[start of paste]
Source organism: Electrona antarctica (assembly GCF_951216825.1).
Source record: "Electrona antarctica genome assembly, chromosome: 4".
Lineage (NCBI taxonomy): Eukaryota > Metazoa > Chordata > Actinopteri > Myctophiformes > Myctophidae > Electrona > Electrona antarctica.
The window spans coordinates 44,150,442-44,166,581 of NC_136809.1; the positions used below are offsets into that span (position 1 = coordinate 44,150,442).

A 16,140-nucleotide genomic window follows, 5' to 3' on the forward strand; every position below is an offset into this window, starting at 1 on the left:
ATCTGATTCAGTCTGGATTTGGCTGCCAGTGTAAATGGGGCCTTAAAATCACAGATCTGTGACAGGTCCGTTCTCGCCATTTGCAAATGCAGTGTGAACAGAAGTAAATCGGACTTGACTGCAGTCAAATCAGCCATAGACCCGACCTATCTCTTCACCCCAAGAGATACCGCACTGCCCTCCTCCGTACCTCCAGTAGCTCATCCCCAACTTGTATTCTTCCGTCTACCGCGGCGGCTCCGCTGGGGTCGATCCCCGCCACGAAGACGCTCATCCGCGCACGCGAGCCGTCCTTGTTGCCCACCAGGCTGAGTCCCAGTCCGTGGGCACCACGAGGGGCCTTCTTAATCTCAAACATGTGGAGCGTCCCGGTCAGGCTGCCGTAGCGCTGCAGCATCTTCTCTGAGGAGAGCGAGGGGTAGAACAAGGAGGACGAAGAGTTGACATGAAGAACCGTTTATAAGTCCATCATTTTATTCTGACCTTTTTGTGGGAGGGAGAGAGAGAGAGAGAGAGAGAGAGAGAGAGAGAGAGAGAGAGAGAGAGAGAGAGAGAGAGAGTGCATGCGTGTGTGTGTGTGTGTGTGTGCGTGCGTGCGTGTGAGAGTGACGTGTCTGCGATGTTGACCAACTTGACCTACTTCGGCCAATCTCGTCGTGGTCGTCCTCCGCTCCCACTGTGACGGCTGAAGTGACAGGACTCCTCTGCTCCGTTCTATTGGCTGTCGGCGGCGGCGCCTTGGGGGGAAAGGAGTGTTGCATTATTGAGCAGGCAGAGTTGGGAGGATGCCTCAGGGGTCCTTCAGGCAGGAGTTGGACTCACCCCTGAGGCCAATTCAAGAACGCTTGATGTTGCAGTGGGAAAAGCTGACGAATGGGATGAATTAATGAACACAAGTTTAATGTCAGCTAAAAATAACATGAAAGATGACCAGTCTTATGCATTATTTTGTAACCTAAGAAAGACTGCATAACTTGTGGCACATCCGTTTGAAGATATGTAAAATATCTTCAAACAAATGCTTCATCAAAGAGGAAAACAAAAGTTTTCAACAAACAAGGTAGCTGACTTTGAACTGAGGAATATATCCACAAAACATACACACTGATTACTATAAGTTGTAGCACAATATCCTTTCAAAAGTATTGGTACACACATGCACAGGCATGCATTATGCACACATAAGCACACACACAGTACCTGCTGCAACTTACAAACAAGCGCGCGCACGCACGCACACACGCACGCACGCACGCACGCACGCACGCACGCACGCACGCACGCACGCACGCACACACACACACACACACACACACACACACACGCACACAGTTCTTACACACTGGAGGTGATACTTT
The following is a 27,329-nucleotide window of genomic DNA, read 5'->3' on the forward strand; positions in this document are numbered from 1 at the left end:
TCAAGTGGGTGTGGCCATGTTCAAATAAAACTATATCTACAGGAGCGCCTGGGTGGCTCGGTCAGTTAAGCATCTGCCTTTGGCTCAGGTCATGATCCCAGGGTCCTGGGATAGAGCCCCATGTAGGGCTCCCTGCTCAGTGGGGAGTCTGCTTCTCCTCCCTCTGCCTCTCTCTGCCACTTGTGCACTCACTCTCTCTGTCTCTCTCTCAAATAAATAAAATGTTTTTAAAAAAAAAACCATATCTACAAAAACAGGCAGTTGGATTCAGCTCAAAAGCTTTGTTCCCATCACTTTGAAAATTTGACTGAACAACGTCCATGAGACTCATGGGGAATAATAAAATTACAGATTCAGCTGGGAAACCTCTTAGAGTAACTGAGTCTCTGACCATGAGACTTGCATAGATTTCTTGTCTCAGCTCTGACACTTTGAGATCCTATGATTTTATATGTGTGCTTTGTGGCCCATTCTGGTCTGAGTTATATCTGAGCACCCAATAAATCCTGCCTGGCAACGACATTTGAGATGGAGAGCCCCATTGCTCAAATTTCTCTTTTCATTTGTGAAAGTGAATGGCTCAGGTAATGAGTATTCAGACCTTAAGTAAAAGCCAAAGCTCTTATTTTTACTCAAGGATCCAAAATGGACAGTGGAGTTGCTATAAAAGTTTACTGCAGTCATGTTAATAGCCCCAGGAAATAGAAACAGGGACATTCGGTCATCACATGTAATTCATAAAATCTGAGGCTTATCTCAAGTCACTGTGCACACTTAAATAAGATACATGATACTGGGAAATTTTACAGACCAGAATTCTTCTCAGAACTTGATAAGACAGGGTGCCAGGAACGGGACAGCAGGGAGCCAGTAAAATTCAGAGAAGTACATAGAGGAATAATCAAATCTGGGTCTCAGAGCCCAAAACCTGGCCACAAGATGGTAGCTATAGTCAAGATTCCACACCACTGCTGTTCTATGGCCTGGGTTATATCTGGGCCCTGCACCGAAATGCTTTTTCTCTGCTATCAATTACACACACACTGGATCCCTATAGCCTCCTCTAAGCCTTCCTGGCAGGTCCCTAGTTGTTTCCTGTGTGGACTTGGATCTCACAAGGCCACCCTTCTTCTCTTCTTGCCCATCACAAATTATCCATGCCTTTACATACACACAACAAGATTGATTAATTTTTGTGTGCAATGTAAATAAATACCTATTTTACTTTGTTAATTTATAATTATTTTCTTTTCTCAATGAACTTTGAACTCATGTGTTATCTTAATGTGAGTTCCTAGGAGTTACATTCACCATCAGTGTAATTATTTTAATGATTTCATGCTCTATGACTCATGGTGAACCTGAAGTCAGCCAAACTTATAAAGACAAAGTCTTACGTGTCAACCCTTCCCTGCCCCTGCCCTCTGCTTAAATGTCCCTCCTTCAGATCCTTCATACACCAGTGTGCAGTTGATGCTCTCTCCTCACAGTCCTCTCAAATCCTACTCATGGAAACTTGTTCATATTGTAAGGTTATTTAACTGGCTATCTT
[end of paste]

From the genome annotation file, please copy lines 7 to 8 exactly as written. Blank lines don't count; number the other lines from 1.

The following is a 27,329-nucleotide window of genomic DNA, read 5'->3' on the forward strand; positions in this document are numbered from 1 at the left end:
TCAAGTGGGTGTGGCCATGTTCAAATAAAACTATATCTACAGGAGCGCCTGGGTGGCTCGGTCAGTTAAGCATCTGCCTTTGGCTCAGGTCATGATCCCAGGGTCCTGGGATAGAGCCCCATGTAGGGCTCCCTGCTCAGTGGGGAGTCTGCTTCTCCTCCCTCTGCCTCTCTCTGCCACTTGTGCACTCACTCTCTCTGTCTCTCTCTCAAATAAATAAAATGTTTTTAAAAAAAAAACCATATCTACAAAAACAGGCAGTTGGATTCAGCTCAAAAGCTTTGTTCCCATCACTTTGAAAATTTGACTGAACAACGTCCATGAGACTCATGGGGAATAATAAAATTACAGATTCAGCTGGGAAACCTCTTAGAGTAACTGAGTCTCTGACCATGAGACTTGCATAGATTTCTTGTCTCAGCTCTGACACTTTGAGATCCTATGATTTTATATGTGTGCTTTGTGGCCCATTCTGGTCTGAGTTATATCTGAGCACCCAATAAATCCTGCCTGGCAACGACATTTGAGATGGAGAGCCCCATTGCTCAAATTTCTCTTTTCATTTGTGAAAGTGAATGGCTCAGGTAATGAGTATTCAGACCTTAAGTAAAAGCCAAAGCTCTTATTTTTACTCAAGGATCCAAAATGGACAGTGGAGTTGCTATAAAAGTTTACTGCAGTCATGTTAATAGCCCCAGGAAATAGAAACAGGGACATTCGGTCATCACATGTAATTCATAAAATCTGAGGCTTATCTCAAGTCACTGTGCACACTTAAATAAGATACATGATACTGGGAAATTTTACAGACCAGAATTCTTCTCAGAACTTGATAAGACAGGGTGCCAGGAACGGGACAGCAGGGAGCCAGTAAAATTCAGAGAAGTACATAGAGGAATAATCAAATCTGGGTCTCAGAGCCCAAAACCTGGCCACAAGATGGTAGCTATAGTCAAGATTCCACACCACTGCTGTTCTATGGCCTGGGTTATATCTGGGCCCTGCACCGAAATGCTTTTTCTCTGCTATCAATTACACACACACTGGATCCCTATAGCCTCCTCTAAGCCTTCCTGGCAGGTCCCTAGTTGTTTCCTGTGTGGACTTGGATCTCACAAGGCCACCCTTCTTCTCTTCTTGCCCATCACAAATTATCCATGCCTTTACATACACACAACAAGATTGATTAATTTTTGTGTGCAATGTAAATAAATACCTATTTTACTTTGTTAATTTATAATTATTTTCTTTTCTCAATGAACTTTGAACTCATGTGTTATCTTAATGTGAGTTCCTAGGAGTTACATTCACCATCAGTGTAATTATTTTAATGATTTCATGCTCTATGACTCATGGTGAACCTGAAGTCAGCCAAACTTATAAAGACAAAGTCTTACGTGTCAACCCTTCCCTGCCCCTGCCCTCTGCTTAAATGTCCCTCCTTCAGATCCTTCATACACCAGTGTGCAGTTGATGCTCTCTCCTCACAGTCCTCTCAAATCCTACTCATGGAAACTTGTTCATATTGTAAGGTTATTTAACTGGCTATCTT